• Mya February 27, 2014, 3:52 am

      I’ve not read any posts that suggest you were wrong so I’m not sure why you feel the need to defend your reaction. Your post has prompted people to recount their own experiences and to me, this is an incredibly educational thread. I really don’t think it is too late to contact the police and make a report. I assume the supermarket has some form of CCTV even if it is only at the entrances and if you are committed to pressing charges for harassment I am certain obtaining a copy of the footage for identification purposes is simply a matter of course. Many of us have been where you were and may have reacted differently. Honestly, if I were to experience this NOW I might ‘make a scene’ but a few years ago I would have done the same as you and hightailed it out of there ASAP. I think it is fortunate that this pervert/college pledger only asked you something inappropriate (and one of the previous posts mentions solicitation being illegal so this is a really good avenue to explore with the police) rather than, say, sneaking up behind you and cupping your breasts (for example).

      Don’t feel like you need to defend yourself because you really don’t. I read all the responses to this thread as a sharing of experiences – every situation is unique and every victim is unique I don’t think there is ever a solid infallible response.

    • PM February 27, 2014, 7:26 am

      There’s no reason to defend yourself. No one really knows how they’re going to handle something like this until they’re confronted with it. You got yourself out of a potentially dangerous situation safely. That’s all anyone can ask of you.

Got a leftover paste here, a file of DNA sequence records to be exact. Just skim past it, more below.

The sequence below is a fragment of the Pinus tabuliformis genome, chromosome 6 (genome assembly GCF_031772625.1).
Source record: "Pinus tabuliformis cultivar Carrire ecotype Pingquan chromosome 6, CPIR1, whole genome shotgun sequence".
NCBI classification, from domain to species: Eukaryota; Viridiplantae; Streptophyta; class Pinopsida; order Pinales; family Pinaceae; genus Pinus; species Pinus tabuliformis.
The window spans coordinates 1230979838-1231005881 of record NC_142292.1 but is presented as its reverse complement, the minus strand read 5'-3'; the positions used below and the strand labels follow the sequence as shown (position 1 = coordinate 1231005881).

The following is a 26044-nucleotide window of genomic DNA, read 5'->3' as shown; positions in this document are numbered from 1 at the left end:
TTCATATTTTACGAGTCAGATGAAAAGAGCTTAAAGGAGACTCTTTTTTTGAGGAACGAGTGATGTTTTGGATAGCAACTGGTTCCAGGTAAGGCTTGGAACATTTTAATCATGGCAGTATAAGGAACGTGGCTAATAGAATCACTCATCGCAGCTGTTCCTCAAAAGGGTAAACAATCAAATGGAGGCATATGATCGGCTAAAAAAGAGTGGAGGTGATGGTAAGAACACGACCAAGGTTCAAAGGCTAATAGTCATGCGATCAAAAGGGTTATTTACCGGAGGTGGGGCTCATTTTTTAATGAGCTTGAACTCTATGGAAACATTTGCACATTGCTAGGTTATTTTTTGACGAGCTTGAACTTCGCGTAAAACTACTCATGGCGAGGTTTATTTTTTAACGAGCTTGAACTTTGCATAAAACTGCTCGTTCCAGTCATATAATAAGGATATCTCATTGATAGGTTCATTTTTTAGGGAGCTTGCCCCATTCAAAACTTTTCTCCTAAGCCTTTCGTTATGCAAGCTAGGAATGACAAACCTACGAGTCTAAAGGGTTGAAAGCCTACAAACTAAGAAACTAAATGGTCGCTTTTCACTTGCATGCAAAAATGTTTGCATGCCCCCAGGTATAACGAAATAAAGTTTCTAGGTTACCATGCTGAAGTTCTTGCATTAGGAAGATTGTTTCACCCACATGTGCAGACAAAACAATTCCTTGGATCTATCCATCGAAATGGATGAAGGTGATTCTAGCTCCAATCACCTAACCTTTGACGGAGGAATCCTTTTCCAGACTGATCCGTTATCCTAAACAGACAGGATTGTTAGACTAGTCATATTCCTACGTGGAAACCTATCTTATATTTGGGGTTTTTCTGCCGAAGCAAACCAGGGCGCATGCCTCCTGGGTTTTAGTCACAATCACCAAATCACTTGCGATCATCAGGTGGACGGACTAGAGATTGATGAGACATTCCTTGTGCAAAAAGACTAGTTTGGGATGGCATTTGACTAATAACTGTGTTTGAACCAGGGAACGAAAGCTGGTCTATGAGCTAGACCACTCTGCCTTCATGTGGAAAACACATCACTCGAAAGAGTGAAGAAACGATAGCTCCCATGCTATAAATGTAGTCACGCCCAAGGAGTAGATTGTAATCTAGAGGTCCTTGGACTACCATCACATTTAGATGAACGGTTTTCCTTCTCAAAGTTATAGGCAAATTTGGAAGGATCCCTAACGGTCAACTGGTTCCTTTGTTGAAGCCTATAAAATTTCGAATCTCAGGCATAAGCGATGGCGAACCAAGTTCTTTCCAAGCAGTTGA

• Enna February 28, 2014, 12:47 pm

        I agree with the other posters OP – you have done nothing wrong. This is about people sharing what they have been though and making suggestions as well as giving each other moral support. I am so sorry you went though this.

  • Kimberly February 26, 2014, 9:19 pm

    I agree with the poster that said kids need self defense classes – but I wouldn’t wait till HS – start in elementary. In elementary a schoolmate was kidnapped for ransom the moves they taught us in PE helped her get away.

    For situations like in the OP – your voice is your best weapon. Scream Get Away From ME You Pervert while walking away from him (backwards don’t keep him in sight). I wouldn’t try slapping or anything like that – because it puts you inside his grasp. If you can hit him he can grab you.

    From about 4th grade on up in all the self defense classes I’ve taken on thing they emphasized is self defense is for escape – you hurt the other guy bad enough to get away. You don’t beat the other person to a bloody pulp and stand over them.

  • Basketcase February 26, 2014, 9:33 pm

    Ugh, these stories bring back memories of being on a commuter ferry as a teenager and having a dude in a wheelchair leering at my chest (I was well developed). Sadly my friends gave him a pass, even though he was drunk, and decided to tell ME that I should do more to cover up – when I was already wearing a baggy sweatshirt!
    I still wish I had reported him.

    • sixxAM February 27, 2014, 3:49 pm

      Wow. Please tell me you called your friend out.

  • Spike February 26, 2014, 9:59 pm

    It’s so sad reading all these comments and being reminded of just how common harrassment toward women is. I have a few stories of my own and so do all my female friends. I don’t know what I’d have done in the OP’s case. Sometimes it can seem like “making a scene” is too embarrassing because this behavior on the part of men is so normalized, we are expected to just laugh it off and let it roll off like water off a duck’s back.